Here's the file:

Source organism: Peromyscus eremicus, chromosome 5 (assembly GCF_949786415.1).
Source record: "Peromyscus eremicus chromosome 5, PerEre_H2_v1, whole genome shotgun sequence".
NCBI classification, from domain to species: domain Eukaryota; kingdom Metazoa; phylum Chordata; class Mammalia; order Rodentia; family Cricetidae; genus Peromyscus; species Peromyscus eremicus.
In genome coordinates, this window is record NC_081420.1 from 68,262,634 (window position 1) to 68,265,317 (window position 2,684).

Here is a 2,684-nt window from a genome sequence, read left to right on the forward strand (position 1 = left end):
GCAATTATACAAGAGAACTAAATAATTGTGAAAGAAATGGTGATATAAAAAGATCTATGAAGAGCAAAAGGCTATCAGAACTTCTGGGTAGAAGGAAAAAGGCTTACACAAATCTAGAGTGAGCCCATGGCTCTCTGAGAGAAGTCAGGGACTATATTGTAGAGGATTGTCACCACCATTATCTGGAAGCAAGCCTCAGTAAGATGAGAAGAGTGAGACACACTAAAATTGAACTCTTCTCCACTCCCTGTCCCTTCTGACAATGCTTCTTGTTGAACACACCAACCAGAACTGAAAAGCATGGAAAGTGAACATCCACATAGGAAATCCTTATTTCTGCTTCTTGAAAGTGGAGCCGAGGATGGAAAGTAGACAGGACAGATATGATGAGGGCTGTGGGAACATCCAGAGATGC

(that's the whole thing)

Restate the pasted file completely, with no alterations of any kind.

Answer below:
Source organism: Peromyscus eremicus, chromosome 5 (assembly GCF_949786415.1).
Source record: "Peromyscus eremicus chromosome 5, PerEre_H2_v1, whole genome shotgun sequence".
NCBI classification, from domain to species: domain Eukaryota; kingdom Metazoa; phylum Chordata; class Mammalia; order Rodentia; family Cricetidae; genus Peromyscus; species Peromyscus eremicus.
In genome coordinates, this window is record NC_081420.1 from 68,262,634 (window position 1) to 68,265,317 (window position 2,684).

Here is a 2,684-nt window from a genome sequence, read left to right on the forward strand (position 1 = left end):
GCAATTATACAAGAGAACTAAATAATTGTGAAAGAAATGGTGATATAAAAAGATCTATGAAGAGCAAAAGGCTATCAGAACTTCTGGGTAGAAGGAAAAAGGCTTACACAAATCTAGAGTGAGCCCATGGCTCTCTGAGAGAAGTCAGGGACTATATTGTAGAGGATTGTCACCACCATTATCTGGAAGCAAGCCTCAGTAAGATGAGAAGAGTGAGACACACTAAAATTGAACTCTTCTCCACTCCCTGTCCCTTCTGACAATGCTTCTTGTTGAACACACCAACCAGAACTGAAAAGCATGGAAAGTGAACATCCACATAGGAAATCCTTATTTCTGCTTCTTGAAAGTGGAGCCGAGGATGGAAAGTAGACAGGACAGATATGATGAGGGCTGTGGGAACATCCAGAGATGC